Solving an upper triangular system of linear equations

Mathematics Asked by J.Ricky on December 1, 2020


$$(I+T_1T_2T_3),x = b$$

where $I$ is the identity matrix and $T_1$, $T_2$ and $T_3$ are invertible upper triangular matrices. Matrix $(I+T_1T_2T_3)$ is also invertible. I want to know what the fastest method to find vector $x$ is.

I know that it is easy to

  1. Find $A = I + T_1T_2T_3$ with $mathcal{O(n^3)}$ basic arithmetic operations.

  2. Find $A^{-1}b$ with $mathcal{O(n^2)}$ basic arithmetic operations.

As a result it needs $mathcal{O(n^3)}$ operations. I wonder if it is possible to do it with $mathcal{O(n^2)}$ operations?

Note: I updated the question by adding the invertible matrix $T_3$. For case of two matrices, we can write the LHS, in form of $T_1^{-1}(T_1^{-1}+T_2)x$, which needs $mathcal{O}(n^2)$ operations to solve.

2 Answers

This answers the question for the case that $T_3 = I,$ which was my original question and I am writing it because Carl asked me.

Fact: For the invertible upper triangular matrix $T_1$, we need $O(n^2)$ operations to find its inverse.

Finding $x$ is equivalent to solving the following equation:

$$(T_1^{-1}+T_2)x = T_1^{-1}b.$$ Using the fact above, computing the upper-triangular $(T_1^{-1}+T_2)$ needs $O(n^2)$ operations. Finding $T_1^{-1}b$ needs $O(n^2)$ operations as well. Since $(T_1^{-1}+T_2)$ is upper-triangular, we can find $x$ from equation above with another $n^2/2$ operations.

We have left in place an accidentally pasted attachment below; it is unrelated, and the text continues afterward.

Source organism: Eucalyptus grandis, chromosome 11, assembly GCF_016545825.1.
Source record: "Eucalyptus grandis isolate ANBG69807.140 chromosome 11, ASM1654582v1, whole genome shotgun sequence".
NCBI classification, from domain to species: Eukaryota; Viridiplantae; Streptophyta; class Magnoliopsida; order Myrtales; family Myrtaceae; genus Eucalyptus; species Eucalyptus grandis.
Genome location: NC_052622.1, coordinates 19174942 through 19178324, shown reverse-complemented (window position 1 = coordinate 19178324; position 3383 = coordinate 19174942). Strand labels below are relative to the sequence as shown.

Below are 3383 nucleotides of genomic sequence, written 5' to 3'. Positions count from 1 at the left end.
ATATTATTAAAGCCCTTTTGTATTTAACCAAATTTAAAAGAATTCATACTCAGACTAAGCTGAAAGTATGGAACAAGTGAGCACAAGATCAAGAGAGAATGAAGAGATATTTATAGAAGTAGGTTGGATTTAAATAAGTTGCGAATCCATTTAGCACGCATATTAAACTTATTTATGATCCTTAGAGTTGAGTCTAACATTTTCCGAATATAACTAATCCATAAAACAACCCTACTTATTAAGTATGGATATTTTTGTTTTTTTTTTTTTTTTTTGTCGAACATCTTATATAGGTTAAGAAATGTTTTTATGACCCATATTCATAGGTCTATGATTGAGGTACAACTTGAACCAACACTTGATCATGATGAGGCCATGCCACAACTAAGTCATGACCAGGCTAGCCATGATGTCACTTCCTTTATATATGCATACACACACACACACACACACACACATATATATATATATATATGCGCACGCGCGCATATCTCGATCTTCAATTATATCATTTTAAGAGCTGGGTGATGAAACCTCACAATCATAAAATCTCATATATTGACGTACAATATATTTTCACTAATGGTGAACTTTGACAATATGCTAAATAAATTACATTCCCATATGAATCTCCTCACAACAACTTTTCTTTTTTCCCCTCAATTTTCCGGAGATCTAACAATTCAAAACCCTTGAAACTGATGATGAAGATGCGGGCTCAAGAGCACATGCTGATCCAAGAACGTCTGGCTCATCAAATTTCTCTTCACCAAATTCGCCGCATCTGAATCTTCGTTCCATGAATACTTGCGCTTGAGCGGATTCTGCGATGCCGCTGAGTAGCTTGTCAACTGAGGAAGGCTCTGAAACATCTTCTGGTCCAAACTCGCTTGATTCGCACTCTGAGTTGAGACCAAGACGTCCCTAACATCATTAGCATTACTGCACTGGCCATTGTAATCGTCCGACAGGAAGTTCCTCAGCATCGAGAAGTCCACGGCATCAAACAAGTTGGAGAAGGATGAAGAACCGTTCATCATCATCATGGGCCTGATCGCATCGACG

Answered by J.Ricky on December 1, 2020

One thing you can do to avoid assembling the left hand side matrix if it is the $T_1T_2$ matrix multiplication you are afraid of:

Try a Krylov subspace method like conjugate residuals. Then in each iteration you can do a series of sparse matrix-vector multiplications instead. It will be linear in number of $T_k$ matrix factors so only $n^2/2$ multiplications times something unrelated to $n$ : will still be $O(n^2)$ - for each iteration. However the number of iterations we need for convergence can in worst case be $n$, which lands us with $O(n^3)$ in worst case. But there can be a huge difference between worst case and average case. Often Krylov methods converge to a useful solution in a very small fraction of $n$.

Here is the number of scalar multiplications per element of the product matrix


It sums up to $20$ for this $4times 4$ matrix compared to $4^3=64$. Given this structure how can we derive a formula for it?

Answered by mathreadler on December 1, 2020

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